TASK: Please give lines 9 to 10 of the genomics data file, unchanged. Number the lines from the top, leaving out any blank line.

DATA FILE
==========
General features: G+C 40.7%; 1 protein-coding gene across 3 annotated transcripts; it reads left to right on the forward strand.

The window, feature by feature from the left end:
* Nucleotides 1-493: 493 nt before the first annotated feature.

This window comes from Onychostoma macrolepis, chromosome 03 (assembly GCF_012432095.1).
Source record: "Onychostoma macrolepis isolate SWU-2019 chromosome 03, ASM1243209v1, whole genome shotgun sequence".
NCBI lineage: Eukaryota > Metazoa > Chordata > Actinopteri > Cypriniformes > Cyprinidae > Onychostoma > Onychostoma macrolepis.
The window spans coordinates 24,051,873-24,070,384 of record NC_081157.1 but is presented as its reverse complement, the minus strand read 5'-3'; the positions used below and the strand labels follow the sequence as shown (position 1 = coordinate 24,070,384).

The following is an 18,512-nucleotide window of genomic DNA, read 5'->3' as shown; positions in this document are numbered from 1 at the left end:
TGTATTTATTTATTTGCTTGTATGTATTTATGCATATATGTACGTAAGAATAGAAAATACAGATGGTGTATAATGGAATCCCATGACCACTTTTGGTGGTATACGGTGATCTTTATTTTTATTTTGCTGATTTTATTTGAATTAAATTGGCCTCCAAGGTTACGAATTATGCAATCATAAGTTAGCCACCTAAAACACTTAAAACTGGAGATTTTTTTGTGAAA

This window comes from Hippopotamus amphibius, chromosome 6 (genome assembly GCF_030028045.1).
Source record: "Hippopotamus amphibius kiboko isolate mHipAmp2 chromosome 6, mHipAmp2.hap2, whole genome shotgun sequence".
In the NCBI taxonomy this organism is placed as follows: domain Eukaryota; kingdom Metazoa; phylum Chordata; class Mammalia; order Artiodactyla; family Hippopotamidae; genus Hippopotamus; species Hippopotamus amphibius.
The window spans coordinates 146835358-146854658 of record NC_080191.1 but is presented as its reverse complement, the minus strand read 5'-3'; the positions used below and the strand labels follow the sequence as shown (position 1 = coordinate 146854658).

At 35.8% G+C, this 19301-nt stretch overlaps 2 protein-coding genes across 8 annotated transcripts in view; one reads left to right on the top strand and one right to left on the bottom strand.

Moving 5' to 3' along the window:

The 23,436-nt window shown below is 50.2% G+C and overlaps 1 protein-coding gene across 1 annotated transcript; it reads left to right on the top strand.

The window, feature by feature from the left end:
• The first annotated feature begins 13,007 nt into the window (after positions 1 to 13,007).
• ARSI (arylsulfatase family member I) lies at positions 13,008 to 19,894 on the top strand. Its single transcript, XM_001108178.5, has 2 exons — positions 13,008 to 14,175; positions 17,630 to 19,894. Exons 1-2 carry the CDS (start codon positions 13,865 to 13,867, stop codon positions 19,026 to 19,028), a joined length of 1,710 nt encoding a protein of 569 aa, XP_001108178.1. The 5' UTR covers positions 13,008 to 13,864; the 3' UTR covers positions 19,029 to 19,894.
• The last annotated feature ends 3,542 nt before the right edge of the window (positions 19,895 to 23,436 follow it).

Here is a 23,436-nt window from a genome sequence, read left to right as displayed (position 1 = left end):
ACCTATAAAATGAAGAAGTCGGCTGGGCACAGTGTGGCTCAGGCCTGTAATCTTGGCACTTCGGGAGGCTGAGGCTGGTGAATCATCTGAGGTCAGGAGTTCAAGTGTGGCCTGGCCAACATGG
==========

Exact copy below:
TGTATTTATTTATTTGCTTGTATGTATTTATGCATATATGTACGTAAGAATAGAAAATACAGATGGTGTATAATGGAATCCCATGACCACTTTTGGTGGTATACGGTGATCTTTATTTTTATTTTGCTGATTTTATTTGAATTAAATTGGCCTCCAAGGTTACGAATTATGCAATCATAAGTTAGCCACCTAAAACACTTAAAACTGGAGATTTTTTTGTGAAA

This window comes from Hippopotamus amphibius, chromosome 6 (genome assembly GCF_030028045.1).